A tumor-penetrating peptide enhances circulation-independent targeting of peritoneal carcinomatosis.

TitleA tumor-penetrating peptide enhances circulation-independent targeting of peritoneal carcinomatosis.
Publication TypeJournal Article
Year of Publication2015
AuthorsSugahara KN, Scodeller P, Braun GB, de Mendoza THurtado, Yamazaki CM, Kluger MD, Kitayama J, Alvarez E, Howell SB, Teesalu T, Ruoslahti E, Lowy AM
JournalJ Control Release
Volume212
Pagination59-69
Date Published2015 Aug 28
ISSN1873-4995
Abstract

Peritoneal carcinomatosis is a major source of morbidity and mortality in patients with advanced abdominal neoplasms. Intraperitoneal chemotherapy (IPC) is an area of intense interest given its efficacy in ovarian cancer. However, IPC suffers from poor drug penetration into peritoneal tumors. As such, extensive cytoreductive surgery is required prior to IPC. Here, we explore the utility of iRGD, a tumor-penetrating peptide, for improved tumor-specific penetration of intraperitoneal compounds and enhanced IPC in mice. Intraperitoneally administered iRGD significantly enhanced penetration of an attached fluorescein into disseminated peritoneal tumor nodules. The penetration was tumor-specific, circulation-independent, and mediated by the neuropilin-binding RXXK tissue-penetration peptide motif of iRGD. Q-iRGD, which fluoresces upon cleavage, including the one that leads to RXXK activation, specifically labeled peritoneal metastases displaying different growth patterns in mice. Importantly, iRGD enhanced intratumoral entry of intraperitoneally co-injected dextran to approximately 300% and doxorubicin to 250%. Intraperitoneal iRGD/doxorubicin combination therapy inhibited the growth of bulky peritoneal tumors and reduced systemic drug toxicity. iRGD delivered attached fluorescein and co-applied nanoparticles deep into fresh human peritoneal metastasis explants. These results indicate that intraperitoneal iRGD co-administration serves as a simple and effective strategy to facilitate tumor detection and improve the therapeutic index of IPC for peritoneal carcinomatosis.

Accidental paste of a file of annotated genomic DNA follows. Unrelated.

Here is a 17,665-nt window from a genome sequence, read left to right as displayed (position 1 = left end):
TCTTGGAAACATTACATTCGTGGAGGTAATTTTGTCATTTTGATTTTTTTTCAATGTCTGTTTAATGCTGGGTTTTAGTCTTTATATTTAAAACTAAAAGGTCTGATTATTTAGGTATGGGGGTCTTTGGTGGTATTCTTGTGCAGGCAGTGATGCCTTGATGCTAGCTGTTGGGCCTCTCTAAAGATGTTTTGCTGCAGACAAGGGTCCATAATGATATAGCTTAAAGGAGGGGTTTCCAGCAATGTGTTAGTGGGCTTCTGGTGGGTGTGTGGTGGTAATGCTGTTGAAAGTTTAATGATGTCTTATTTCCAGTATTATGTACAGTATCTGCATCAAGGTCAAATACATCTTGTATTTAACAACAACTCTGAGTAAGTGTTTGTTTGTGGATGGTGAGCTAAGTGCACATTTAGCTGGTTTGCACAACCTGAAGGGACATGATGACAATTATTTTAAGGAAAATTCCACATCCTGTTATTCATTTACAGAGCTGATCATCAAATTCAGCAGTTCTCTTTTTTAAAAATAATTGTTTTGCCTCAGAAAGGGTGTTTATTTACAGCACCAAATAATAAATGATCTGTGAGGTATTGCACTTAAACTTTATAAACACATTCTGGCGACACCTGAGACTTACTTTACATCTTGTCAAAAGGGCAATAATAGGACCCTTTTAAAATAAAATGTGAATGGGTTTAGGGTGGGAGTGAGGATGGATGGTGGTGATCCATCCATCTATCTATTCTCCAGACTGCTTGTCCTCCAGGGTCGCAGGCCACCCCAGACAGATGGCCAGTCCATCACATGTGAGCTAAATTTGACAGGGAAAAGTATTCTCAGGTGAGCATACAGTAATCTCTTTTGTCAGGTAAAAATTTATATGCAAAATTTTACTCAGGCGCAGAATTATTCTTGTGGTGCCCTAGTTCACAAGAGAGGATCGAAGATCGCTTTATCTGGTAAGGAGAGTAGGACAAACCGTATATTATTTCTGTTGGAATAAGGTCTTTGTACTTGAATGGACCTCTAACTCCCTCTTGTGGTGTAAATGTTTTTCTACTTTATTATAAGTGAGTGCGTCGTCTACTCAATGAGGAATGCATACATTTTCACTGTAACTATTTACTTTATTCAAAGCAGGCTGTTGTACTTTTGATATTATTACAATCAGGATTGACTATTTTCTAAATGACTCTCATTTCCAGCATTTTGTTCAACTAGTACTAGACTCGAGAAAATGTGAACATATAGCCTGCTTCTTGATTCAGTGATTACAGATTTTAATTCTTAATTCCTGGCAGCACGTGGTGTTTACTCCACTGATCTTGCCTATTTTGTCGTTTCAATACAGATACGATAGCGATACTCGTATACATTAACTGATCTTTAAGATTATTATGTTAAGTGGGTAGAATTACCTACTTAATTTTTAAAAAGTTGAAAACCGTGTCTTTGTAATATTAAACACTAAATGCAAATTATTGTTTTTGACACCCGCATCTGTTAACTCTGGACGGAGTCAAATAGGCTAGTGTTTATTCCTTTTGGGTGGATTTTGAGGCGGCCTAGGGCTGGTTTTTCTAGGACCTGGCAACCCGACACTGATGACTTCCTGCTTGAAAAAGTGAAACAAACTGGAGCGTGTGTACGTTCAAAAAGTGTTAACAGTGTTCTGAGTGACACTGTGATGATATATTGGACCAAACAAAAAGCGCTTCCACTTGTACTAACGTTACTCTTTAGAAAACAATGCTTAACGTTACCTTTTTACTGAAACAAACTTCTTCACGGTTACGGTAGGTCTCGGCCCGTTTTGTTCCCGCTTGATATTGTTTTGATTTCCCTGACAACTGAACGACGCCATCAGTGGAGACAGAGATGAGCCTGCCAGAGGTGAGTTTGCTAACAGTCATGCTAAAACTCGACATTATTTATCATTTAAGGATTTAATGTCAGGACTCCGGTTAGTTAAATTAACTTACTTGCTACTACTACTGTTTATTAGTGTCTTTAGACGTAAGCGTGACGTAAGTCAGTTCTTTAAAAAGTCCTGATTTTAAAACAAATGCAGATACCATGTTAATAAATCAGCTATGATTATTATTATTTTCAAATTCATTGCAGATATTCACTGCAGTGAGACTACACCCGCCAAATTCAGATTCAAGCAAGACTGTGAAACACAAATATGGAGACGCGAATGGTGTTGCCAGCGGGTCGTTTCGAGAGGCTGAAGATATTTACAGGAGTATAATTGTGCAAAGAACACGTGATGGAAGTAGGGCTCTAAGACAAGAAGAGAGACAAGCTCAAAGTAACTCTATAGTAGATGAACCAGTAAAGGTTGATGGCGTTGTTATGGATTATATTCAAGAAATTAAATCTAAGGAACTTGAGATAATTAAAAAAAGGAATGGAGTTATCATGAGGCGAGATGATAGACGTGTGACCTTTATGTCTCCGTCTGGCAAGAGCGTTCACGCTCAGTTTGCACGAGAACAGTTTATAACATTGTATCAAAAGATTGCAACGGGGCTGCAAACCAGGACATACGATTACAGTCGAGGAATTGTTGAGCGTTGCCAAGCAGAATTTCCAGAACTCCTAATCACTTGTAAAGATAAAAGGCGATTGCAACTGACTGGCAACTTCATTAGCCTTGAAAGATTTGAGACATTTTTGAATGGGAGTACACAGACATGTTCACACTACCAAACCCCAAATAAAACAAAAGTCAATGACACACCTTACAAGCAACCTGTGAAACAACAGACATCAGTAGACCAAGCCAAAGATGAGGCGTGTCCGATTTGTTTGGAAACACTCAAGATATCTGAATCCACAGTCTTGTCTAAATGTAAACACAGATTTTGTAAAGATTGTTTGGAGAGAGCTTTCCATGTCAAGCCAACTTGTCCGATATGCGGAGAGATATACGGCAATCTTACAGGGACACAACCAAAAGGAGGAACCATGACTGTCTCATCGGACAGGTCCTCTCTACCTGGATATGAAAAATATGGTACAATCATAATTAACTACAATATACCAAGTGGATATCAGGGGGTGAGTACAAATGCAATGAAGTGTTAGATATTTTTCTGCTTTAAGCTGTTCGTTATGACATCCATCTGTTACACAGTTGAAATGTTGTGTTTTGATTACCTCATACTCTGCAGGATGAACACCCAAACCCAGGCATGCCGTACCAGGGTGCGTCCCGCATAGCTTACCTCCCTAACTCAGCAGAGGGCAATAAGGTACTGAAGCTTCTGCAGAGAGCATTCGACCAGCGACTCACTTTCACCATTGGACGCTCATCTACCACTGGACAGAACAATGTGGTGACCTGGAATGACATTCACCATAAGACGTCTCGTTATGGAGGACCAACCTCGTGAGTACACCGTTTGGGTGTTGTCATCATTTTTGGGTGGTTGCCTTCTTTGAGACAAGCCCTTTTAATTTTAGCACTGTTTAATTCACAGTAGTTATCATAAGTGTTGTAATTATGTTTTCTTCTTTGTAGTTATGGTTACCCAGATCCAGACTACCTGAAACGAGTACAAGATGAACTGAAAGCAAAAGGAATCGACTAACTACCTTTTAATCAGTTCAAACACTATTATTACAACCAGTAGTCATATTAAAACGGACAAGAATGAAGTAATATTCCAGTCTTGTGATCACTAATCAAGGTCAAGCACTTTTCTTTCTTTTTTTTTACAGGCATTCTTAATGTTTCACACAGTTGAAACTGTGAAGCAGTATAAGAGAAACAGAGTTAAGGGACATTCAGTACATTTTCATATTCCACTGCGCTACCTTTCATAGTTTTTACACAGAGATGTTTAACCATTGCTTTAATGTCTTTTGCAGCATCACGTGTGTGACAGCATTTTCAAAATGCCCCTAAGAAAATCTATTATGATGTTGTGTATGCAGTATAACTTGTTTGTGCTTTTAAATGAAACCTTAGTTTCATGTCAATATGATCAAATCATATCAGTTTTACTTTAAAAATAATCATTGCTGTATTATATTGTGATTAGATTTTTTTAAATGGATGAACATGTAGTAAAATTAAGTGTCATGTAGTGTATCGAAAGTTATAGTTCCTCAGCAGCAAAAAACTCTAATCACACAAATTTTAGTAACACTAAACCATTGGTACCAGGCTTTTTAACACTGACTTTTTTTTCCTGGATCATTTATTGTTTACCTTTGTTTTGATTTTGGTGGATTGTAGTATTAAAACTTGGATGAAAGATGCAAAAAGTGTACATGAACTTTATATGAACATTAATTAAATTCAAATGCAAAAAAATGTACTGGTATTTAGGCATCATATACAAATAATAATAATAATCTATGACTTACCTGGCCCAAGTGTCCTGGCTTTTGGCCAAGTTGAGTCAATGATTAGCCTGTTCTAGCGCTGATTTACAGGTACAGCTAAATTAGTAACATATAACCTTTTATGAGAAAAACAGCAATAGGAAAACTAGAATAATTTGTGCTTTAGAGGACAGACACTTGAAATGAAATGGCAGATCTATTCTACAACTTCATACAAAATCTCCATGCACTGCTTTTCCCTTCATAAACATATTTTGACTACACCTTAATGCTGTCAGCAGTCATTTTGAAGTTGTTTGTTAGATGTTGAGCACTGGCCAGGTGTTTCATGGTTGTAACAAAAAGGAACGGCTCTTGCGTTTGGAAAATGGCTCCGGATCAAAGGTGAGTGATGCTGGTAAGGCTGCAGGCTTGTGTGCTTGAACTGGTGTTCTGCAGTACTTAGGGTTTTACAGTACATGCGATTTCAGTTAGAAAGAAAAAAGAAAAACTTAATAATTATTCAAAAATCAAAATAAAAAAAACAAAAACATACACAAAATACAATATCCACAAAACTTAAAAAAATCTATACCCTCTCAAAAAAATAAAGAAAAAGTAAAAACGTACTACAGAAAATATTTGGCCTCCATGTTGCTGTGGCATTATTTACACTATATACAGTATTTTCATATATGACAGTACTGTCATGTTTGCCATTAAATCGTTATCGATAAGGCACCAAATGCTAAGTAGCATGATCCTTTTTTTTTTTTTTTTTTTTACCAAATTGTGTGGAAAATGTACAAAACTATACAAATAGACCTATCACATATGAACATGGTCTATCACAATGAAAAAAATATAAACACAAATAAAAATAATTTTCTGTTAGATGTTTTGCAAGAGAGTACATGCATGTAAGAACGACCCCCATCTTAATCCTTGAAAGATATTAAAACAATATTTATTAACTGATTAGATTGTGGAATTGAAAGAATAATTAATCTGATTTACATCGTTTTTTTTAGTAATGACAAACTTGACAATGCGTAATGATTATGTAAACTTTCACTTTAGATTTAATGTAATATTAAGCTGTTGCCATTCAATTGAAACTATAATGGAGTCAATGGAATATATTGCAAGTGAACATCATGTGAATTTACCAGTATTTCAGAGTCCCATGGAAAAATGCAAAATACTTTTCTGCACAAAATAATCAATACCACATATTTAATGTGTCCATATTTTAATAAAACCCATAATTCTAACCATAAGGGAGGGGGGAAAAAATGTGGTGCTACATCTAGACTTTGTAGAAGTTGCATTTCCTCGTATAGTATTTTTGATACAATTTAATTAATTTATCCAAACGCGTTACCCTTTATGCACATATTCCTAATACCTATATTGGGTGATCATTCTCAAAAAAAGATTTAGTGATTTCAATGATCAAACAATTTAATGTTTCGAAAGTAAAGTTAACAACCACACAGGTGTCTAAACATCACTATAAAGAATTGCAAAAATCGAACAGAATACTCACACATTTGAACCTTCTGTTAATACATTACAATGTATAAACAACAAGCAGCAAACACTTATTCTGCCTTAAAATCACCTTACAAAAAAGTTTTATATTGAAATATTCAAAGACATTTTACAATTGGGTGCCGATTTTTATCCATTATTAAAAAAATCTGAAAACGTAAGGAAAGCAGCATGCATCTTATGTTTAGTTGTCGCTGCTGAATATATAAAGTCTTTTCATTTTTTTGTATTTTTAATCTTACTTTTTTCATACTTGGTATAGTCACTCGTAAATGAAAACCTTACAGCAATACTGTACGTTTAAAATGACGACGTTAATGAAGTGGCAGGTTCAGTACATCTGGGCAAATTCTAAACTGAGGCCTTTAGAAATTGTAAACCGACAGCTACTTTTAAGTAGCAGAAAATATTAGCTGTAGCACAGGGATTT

DOI10.1016/j.jconrel.2015.06.009
Alternate JournalJ Control Release
PubMed ID26071630
PubMed Central IDPMC4508207
Grant ListR01 CA152327 / CA / NCI NIH HHS / United States
R01 CA167174 / CA / NCI NIH HHS / United States